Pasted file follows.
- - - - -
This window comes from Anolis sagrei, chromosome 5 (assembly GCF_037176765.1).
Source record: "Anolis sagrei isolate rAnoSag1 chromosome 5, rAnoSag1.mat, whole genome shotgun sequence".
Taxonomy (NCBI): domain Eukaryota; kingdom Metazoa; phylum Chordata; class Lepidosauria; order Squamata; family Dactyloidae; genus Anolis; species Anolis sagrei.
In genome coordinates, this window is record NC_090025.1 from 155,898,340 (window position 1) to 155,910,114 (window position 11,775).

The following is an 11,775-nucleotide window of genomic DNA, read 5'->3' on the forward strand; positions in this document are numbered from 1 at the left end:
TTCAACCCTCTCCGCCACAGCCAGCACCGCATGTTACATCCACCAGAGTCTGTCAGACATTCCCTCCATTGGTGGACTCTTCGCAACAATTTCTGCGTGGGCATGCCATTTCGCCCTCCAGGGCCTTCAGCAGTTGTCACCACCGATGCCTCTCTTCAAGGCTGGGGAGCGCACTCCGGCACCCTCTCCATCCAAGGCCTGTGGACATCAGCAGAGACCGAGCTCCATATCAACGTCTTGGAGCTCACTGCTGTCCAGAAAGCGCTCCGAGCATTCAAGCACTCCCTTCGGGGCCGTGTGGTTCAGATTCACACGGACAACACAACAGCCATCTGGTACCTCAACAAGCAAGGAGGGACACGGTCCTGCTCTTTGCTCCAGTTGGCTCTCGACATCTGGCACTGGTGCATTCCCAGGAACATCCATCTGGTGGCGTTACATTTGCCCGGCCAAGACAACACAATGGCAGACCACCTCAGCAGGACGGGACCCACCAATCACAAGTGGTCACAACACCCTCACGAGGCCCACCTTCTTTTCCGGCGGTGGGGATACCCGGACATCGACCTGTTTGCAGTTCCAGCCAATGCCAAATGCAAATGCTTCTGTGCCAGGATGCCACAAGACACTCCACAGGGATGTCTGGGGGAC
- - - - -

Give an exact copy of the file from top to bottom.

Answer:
This window comes from Anolis sagrei, chromosome 5 (assembly GCF_037176765.1).
Source record: "Anolis sagrei isolate rAnoSag1 chromosome 5, rAnoSag1.mat, whole genome shotgun sequence".
Taxonomy (NCBI): domain Eukaryota; kingdom Metazoa; phylum Chordata; class Lepidosauria; order Squamata; family Dactyloidae; genus Anolis; species Anolis sagrei.
In genome coordinates, this window is record NC_090025.1 from 155,898,340 (window position 1) to 155,910,114 (window position 11,775).

The following is an 11,775-nucleotide window of genomic DNA, read 5'->3' on the forward strand; positions in this document are numbered from 1 at the left end:
TTCAACCCTCTCCGCCACAGCCAGCACCGCATGTTACATCCACCAGAGTCTGTCAGACATTCCCTCCATTGGTGGACTCTTCGCAACAATTTCTGCGTGGGCATGCCATTTCGCCCTCCAGGGCCTTCAGCAGTTGTCACCACCGATGCCTCTCTTCAAGGCTGGGGAGCGCACTCCGGCACCCTCTCCATCCAAGGCCTGTGGACATCAGCAGAGACCGAGCTCCATATCAACGTCTTGGAGCTCACTGCTGTCCAGAAAGCGCTCCGAGCATTCAAGCACTCCCTTCGGGGCCGTGTGGTTCAGATTCACACGGACAACACAACAGCCATCTGGTACCTCAACAAGCAAGGAGGGACACGGTCCTGCTCTTTGCTCCAGTTGGCTCTCGACATCTGGCACTGGTGCATTCCCAGGAACATCCATCTGGTGGCGTTACATTTGCCCGGCCAAGACAACACAATGGCAGACCACCTCAGCAGGACGGGACCCACCAATCACAAGTGGTCACAACACCCTCACGAGGCCCACCTTCTTTTCCGGCGGTGGGGATACCCGGACATCGACCTGTTTGCAGTTCCAGCCAATGCCAAATGCAAATGCTTCTGTGCCAGGATGCCACAAGACACTCCACAGGGATGTCTGGGGGAC